Several big banks have upgraded the estimates of their capital positions for the second quarter in excess of the minimum passing grade of 7 percent under the new Basel III guidelines, according to a new report from SNL Financial.
The Basel III guidelines were developed by the Basel Committee on Banking Supervision as an international regulatory standard to test bank capital adequacy and liquidity risk. The guidelines began to go into effect in 2011 and will continue to phase in through 2019.
According to SNL research, many banks projected an increase in Tier 1 common ratios. Bank of America previously expected a Tier 1 common ratio of 7.5 percent by the end of the 2012, but the company exceeded those expectations and reported second-quarter Tier 1 common ratio value of 8.1 percent under the new guidelines, reported SNL. Meanwhile, JPMorgan Chase, the largest U.S. bank by assets, reported an estimated Tier 1 common ratio value of 7.9 percent, 30 basis points lower than its estimate at the end of the first quarter.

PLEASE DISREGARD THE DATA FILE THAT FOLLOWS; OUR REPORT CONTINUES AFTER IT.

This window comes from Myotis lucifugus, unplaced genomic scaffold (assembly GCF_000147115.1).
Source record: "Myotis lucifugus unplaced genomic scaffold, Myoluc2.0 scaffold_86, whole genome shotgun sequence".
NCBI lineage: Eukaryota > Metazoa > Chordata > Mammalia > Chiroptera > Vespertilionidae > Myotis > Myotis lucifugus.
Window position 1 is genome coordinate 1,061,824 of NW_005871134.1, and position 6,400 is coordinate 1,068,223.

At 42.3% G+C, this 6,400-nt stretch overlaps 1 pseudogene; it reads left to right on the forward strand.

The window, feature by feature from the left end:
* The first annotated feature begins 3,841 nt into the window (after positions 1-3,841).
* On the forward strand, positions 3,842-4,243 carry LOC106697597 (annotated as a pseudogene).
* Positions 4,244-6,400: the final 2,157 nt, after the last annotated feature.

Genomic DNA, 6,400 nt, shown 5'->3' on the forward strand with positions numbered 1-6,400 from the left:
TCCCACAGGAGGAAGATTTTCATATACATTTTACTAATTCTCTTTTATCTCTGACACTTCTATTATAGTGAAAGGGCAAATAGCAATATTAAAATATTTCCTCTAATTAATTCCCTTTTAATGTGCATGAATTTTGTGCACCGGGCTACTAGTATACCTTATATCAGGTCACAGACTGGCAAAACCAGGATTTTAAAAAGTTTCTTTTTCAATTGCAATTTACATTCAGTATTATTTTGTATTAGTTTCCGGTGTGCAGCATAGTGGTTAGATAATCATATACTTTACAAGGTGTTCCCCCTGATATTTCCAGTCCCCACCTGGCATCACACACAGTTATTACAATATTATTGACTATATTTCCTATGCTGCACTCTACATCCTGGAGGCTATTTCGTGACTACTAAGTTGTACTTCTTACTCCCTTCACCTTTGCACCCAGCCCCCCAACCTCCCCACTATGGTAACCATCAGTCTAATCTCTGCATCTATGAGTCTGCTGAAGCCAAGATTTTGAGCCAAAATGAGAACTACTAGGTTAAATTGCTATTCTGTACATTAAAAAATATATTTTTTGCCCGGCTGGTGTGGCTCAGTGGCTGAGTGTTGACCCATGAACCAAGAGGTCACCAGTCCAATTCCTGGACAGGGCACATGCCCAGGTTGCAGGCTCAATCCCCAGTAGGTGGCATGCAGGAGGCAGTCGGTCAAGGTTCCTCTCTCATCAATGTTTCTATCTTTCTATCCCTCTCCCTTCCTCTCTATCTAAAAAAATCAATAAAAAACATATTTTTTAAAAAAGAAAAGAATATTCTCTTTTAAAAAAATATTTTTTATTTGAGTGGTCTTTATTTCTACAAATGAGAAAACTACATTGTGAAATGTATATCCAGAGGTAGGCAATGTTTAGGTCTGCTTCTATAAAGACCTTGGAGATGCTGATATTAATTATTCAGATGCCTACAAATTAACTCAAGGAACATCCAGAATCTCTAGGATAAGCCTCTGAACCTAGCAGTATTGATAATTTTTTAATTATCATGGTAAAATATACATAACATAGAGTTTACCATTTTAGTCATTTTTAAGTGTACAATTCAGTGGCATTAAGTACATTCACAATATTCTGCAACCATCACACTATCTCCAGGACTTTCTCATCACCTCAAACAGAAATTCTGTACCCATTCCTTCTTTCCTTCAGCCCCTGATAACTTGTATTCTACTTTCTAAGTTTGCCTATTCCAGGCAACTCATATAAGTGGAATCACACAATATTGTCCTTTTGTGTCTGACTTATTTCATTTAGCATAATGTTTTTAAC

Citigroup's estimated Tier 1 common ratio under Basel III also rose to 7.9 percent, while Wells Fargo & Co.'s estimated Tier 1 common ratio remained unchanged from the prior quarter, at 7.8 percent. Though Citigroup estimated a greater Tier 1 common ratio quarter-over-quarter, its estimate is 4.8 percentage points lower than its Tier 1 common ratio under the current guidelines, said SNL.